The House yesterday approved — by a vote of 235 to 193 — House Budget Committee Chairman Paul Ryan’s (R-WI) radical budget. Most of the attention paid to Ryan’s budget has, deservedly, focused upon its proposals to dismantle Medicare and Medicaid, slash the social safety net, and raise middle taxes (while ignoring the bloated Department of Defense and cutting taxes for the rich).
But the plan also includes substantial cuts in important investments in education (cut by 53 percent), transportation infrastructure (cut by 37 percent) and scientific research (cut by 28 percent):
As CAP economist Adam Hersh and research associate Sarah Ayres wrote, “in total, the Ryan-Republican budget proposal would strip more than $1.4 trillion from public investments in education, infrastructure, and science and technology that create a foundation to support private investments…By disinvesting in the sources of productivity and competitiveness to pay for tax cuts for the rich, the Ryan-Republican budget plan puts little value on America’s economic future.”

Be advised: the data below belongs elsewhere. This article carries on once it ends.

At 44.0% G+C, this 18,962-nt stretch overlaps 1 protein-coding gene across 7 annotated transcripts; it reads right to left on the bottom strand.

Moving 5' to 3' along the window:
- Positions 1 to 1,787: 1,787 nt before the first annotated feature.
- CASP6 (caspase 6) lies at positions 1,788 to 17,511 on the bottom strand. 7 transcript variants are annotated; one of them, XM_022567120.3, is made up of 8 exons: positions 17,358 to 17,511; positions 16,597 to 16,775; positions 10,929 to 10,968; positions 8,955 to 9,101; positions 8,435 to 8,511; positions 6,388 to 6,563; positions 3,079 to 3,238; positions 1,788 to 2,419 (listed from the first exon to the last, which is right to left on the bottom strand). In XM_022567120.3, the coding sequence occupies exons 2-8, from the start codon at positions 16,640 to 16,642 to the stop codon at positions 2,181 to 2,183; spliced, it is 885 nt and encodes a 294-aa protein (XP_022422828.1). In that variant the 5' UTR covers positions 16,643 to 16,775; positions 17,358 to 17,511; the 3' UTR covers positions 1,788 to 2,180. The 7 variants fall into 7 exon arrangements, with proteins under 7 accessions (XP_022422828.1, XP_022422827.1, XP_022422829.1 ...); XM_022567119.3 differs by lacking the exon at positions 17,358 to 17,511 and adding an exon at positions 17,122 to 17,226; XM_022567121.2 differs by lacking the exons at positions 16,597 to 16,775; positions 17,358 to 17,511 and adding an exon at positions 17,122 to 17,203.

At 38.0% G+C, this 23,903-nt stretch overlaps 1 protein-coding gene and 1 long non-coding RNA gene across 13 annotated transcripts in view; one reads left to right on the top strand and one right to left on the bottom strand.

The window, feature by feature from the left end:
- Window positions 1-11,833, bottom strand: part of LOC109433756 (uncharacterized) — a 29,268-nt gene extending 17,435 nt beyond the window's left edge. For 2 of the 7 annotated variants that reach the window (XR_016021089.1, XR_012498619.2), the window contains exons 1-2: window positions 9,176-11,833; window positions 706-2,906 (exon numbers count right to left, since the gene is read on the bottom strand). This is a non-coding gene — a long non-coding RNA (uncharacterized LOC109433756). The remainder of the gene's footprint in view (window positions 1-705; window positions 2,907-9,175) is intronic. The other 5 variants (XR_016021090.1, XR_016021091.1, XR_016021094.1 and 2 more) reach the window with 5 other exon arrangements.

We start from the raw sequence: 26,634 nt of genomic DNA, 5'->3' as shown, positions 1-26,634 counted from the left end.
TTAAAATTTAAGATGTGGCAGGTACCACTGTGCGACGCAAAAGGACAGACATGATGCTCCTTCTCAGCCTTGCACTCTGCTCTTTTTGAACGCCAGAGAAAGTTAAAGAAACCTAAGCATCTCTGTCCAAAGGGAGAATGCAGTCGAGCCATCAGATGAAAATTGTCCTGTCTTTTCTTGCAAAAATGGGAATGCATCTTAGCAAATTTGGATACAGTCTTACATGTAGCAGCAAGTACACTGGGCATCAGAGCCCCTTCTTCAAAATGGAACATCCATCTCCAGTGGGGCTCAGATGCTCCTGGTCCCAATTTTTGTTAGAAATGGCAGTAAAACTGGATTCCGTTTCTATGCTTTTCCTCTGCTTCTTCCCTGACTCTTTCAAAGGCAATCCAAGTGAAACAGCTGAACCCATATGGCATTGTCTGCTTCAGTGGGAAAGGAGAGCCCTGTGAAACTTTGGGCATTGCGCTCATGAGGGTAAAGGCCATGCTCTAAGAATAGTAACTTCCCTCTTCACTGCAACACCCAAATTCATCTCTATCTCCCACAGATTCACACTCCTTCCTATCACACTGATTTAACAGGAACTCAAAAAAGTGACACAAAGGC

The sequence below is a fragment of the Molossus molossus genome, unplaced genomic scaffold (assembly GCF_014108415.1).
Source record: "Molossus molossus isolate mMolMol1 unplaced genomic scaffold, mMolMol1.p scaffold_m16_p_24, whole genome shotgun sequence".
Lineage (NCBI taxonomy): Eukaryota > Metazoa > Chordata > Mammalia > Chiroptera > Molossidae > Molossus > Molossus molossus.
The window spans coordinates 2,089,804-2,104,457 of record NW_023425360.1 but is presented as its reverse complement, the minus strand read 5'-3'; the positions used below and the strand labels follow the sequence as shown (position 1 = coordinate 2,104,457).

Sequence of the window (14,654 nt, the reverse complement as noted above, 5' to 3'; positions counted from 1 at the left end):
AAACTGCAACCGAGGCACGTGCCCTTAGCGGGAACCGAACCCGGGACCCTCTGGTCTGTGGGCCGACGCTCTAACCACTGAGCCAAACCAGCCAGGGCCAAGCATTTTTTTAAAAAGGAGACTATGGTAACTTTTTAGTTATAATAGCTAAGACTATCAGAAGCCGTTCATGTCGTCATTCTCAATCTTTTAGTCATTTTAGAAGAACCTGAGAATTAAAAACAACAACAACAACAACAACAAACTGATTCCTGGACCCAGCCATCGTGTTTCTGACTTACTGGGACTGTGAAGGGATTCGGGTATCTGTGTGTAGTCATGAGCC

Today, Ryan wrote in a Washington Post op-ed that the GOP’s budget has been crafted “to meet 21st-century needs.” Evidently Ryan and the House Republicans don’t believe that the 21st century will require adequately funded schools, roads, or scientific research.